With all that said, there are some positives to glean from this text. It is an influential text on cross-dressing, and it’s 390 pages of A4. There are a few select points of quality scholarship, once you’ve panned through all the silt. Its breadth is both a blessing and a curse in that way. If it was approached differently, with some statements admitting lack of total knowledge, whole swaths of text might have been viewed in a better light. And if anything, Vested Interests is a prime example of what not to do when producing academic scholarship.
Which brings me smoothly back to the title. At the point of entry, this seemed like a good title. When closing page 390, there is a glaring issue with it. It’s the word ‘anxiety’. It’s singular. Finishing the text, I realised this should have been my first warning signal. Cross-dressing, in all its culturally specific forms, with all the ways of approaching it, only enacts one cultural ‘anxiety’. On the front of the book is that attempt to collapse a highly varied medium that can only be fully understood within cultural contexts (plural) into a singular ‘anxiety’. Cross-dressing, for Garber, is the universal ‘third’, outside of, transgressing, and violating all binaries. It is singular, and enacts a singular ‘anxiety’, which expresses the book’s desire to collapse and reduce.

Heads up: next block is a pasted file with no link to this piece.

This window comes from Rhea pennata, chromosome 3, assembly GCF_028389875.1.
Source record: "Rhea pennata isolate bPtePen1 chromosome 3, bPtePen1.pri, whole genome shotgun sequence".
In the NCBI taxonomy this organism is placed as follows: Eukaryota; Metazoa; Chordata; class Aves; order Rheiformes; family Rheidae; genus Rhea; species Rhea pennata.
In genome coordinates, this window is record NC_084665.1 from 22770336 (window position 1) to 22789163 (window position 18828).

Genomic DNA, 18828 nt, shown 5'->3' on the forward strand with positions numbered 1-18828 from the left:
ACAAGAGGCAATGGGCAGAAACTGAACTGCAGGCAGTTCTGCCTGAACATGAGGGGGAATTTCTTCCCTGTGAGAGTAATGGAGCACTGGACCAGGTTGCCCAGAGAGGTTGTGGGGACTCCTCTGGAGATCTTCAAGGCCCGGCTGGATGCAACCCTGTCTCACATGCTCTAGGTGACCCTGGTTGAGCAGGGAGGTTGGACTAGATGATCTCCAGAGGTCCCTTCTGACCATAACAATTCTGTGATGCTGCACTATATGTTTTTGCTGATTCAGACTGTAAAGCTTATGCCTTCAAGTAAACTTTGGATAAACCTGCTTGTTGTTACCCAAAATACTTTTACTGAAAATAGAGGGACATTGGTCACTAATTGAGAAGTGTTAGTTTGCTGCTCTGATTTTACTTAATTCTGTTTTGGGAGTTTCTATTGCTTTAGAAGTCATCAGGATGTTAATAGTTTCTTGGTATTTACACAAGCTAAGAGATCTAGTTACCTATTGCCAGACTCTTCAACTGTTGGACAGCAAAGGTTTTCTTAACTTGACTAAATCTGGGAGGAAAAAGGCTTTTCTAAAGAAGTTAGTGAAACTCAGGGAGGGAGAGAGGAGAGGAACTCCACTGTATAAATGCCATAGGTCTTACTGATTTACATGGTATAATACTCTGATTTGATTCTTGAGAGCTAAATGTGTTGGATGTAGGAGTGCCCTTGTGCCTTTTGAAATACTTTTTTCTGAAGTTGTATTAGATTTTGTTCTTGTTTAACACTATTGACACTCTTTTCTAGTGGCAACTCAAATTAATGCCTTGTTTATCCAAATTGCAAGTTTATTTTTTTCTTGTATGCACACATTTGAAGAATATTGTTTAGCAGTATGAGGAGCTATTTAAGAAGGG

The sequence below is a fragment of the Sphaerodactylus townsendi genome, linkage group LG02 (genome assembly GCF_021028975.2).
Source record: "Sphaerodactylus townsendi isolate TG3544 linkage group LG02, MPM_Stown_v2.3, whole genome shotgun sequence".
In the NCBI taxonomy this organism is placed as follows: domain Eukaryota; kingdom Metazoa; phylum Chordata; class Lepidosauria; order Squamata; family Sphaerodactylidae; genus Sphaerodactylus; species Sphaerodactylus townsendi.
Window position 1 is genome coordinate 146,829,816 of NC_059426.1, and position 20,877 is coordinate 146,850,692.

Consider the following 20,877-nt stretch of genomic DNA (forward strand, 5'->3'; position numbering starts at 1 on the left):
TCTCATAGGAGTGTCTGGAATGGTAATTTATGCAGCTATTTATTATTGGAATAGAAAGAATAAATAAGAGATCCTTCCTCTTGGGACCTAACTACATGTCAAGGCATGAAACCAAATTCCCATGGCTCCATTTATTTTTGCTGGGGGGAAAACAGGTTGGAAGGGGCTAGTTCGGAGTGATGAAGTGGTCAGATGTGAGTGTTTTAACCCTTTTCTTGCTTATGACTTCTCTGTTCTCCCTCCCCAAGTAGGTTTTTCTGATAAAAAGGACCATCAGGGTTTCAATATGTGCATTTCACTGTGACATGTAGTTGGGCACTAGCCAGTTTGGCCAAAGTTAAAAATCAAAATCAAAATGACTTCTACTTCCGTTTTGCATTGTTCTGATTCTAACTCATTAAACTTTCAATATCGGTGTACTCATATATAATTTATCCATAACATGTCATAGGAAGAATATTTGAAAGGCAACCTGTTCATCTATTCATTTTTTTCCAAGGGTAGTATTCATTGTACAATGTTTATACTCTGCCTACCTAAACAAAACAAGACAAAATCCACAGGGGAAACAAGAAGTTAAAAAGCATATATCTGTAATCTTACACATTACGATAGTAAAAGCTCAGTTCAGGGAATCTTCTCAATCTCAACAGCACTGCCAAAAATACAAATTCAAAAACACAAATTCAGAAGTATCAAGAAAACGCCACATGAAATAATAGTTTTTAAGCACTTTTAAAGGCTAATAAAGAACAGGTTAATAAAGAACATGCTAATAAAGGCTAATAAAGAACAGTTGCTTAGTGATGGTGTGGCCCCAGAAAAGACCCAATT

What I liked?
There is an attempt to shed light on cross-dressing. There is an attempt to theorise it. There’s some solid stuff in there if you are willing to wade through the rest.
What I learnt?
There are some films, journal articles, and books I ought to follow up. What not to do when writing academic material. To keep it nuanced and specific.
What I didn’t like?
The breadth of material is too wide, and it’s obvious where Garber’s strengths and weaknesses lie. The Shakespeare was significantly more solid than the Orientalism. The needlessly complex language use. The overly complicated sentences. The grand sweeping statements, and attempt at grand unifying theories. They are bad. They go against the very intent of the book to look ‘at’ rather than ‘through’ cross-dressing by ignoring historical and (sub)cultural specificity. The bad academic practice of selectively ignoring facets of the material being discussed (e.g. the Sisters of Perpetual Indulgence).